A myofilament is a chain of protein molecules found in the myofibrils of a striated muscle. There are two types of myofilament, thin and thick, with the thin filaments being made primarily of the protein actin and the thick ones primarily comprised of the protein myosin. In striated muscle tissue, the filaments are arranged within the myofibrils in repeating polypeptide complexes called sarcomeres. The protein molecules play an important role in muscle contraction and relaxation.
Striated muscle is found throughout the body in the form of skeletal muscle, which is a type of muscle whose contractions and movements can be consciously controlled. Cardiac muscle is also striated, and is found only within the walls of the heart. Within the cells of striated muscles are tubular organelles called myofibrils. The myofibrils are made up of bundles of protein in the form of thick and thin myofilaments.
In striated muscle tissue, a myofilament has a set length that doesn't change, even when the muscle shortens as it contracts or elongates as it relaxes again. A thin myofilament is primarily made of a protein called actin, which assembles itself into a ladder-like scaffold during muscle contraction that the myosin filaments can then use to generate force. With the thin structures, actin protein molecules are bound to two other types of protein called nebulin and troponin. A thick myofilament is primarily made of the motor protein myosin, which is attached to the actin network of proteins with another protein called titin.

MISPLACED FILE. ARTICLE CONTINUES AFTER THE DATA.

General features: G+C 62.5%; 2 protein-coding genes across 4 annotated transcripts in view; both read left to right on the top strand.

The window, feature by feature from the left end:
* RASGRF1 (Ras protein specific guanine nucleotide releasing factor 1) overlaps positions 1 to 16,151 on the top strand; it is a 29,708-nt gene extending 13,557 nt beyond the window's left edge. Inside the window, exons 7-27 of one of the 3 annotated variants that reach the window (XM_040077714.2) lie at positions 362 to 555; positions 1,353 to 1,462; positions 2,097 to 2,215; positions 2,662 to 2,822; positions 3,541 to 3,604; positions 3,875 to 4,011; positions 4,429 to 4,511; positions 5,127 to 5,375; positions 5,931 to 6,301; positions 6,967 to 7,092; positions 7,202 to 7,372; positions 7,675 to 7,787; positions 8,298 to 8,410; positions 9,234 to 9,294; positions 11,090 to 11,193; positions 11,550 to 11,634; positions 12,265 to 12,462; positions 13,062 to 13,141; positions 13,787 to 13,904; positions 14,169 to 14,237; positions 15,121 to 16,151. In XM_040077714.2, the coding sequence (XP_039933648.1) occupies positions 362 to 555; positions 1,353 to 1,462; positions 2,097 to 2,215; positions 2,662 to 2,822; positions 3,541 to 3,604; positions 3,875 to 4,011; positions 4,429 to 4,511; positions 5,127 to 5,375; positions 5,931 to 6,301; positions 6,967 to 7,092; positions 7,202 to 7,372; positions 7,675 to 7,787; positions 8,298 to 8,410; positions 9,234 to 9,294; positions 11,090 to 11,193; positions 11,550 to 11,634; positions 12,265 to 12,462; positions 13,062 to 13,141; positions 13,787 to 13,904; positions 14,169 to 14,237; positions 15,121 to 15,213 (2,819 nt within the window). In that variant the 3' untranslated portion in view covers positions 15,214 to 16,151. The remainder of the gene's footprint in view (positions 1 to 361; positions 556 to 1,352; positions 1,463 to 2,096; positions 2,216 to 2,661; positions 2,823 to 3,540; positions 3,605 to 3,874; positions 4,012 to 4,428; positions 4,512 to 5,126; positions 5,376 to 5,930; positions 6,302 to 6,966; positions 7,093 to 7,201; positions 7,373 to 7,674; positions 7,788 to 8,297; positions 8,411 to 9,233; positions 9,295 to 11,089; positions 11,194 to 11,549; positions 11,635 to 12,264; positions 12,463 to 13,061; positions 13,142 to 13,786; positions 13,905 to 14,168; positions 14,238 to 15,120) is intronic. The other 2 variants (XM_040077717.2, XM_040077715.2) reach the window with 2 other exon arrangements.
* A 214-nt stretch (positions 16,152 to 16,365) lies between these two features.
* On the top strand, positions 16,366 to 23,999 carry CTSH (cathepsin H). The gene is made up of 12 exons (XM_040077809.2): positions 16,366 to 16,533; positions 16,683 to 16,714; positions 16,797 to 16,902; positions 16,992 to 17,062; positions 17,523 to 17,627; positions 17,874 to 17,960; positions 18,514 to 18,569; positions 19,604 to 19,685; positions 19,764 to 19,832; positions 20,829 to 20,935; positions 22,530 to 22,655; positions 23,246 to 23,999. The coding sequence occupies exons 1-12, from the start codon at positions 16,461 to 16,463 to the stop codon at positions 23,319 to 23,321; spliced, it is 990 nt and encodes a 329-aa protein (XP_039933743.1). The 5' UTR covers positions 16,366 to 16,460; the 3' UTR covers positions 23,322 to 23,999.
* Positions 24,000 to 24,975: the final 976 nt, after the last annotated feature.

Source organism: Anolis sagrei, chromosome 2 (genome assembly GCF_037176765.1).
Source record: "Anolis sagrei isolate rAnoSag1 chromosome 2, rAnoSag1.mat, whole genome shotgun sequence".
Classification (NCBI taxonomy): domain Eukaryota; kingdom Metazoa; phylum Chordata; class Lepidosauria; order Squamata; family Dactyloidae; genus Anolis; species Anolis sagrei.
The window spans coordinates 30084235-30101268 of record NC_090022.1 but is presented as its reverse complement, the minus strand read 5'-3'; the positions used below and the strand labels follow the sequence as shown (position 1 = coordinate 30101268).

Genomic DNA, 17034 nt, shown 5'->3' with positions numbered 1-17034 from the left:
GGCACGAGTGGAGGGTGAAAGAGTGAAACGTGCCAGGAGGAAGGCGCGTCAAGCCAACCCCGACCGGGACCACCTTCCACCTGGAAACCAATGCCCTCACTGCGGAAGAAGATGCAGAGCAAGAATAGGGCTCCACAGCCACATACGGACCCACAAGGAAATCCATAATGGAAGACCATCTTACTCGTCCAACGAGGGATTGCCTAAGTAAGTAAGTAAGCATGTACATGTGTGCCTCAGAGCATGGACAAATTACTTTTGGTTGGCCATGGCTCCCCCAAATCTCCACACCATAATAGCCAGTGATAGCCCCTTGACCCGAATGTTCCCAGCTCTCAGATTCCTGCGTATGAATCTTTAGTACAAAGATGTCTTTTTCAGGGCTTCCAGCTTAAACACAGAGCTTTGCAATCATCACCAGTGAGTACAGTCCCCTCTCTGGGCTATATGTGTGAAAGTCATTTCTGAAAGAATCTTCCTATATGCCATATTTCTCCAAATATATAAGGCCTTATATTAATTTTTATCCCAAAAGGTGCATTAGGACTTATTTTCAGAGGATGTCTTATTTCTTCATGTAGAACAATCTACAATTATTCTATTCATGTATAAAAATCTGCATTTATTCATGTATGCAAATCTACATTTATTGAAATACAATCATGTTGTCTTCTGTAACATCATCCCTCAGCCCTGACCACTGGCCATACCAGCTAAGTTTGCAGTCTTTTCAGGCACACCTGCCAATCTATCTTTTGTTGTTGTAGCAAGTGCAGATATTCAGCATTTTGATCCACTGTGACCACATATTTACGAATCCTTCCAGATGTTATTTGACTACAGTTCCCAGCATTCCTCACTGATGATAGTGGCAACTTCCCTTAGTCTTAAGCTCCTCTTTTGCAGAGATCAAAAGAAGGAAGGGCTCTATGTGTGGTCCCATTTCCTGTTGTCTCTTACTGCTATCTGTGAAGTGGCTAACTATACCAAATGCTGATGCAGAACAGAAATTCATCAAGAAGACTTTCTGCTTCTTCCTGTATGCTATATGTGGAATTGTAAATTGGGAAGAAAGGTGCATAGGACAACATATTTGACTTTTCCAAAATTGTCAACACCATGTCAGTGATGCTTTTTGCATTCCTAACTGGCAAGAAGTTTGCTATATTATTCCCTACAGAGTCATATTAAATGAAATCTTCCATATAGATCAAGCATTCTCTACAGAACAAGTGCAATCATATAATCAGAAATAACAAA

These structures play a role in muscle contraction, using a model called the sliding filament model. Action potential impulses from the central nervous system trigger the release of calcium ions from within skeletal muscle tissue. Calcium ions bind with the protein tropomyosin, which obscures myosin binding sites on the actin myofilaments. The calcium bond changes the structure of the tropomyosin molecules, allowing the myosin filaments to form chemical bonds with the actin filaments at the myosin binding sites.
Once myosin and actin filaments are bound together, the process of contraction really begins. Muscles shorten, or contract, as myosin myofilaments slide over the passive network of actin proteins. Once the muscle is done contracting, a nucleotide called adenosine triphosphate (ATP) binds with the myosin filaments, weakening their bond with the actin filaments. The myosin filaments use ATP to gain energy so they can detach from the actin filaments and move back to their original position. This causes the muscle to lengthen and return to a relaxed position.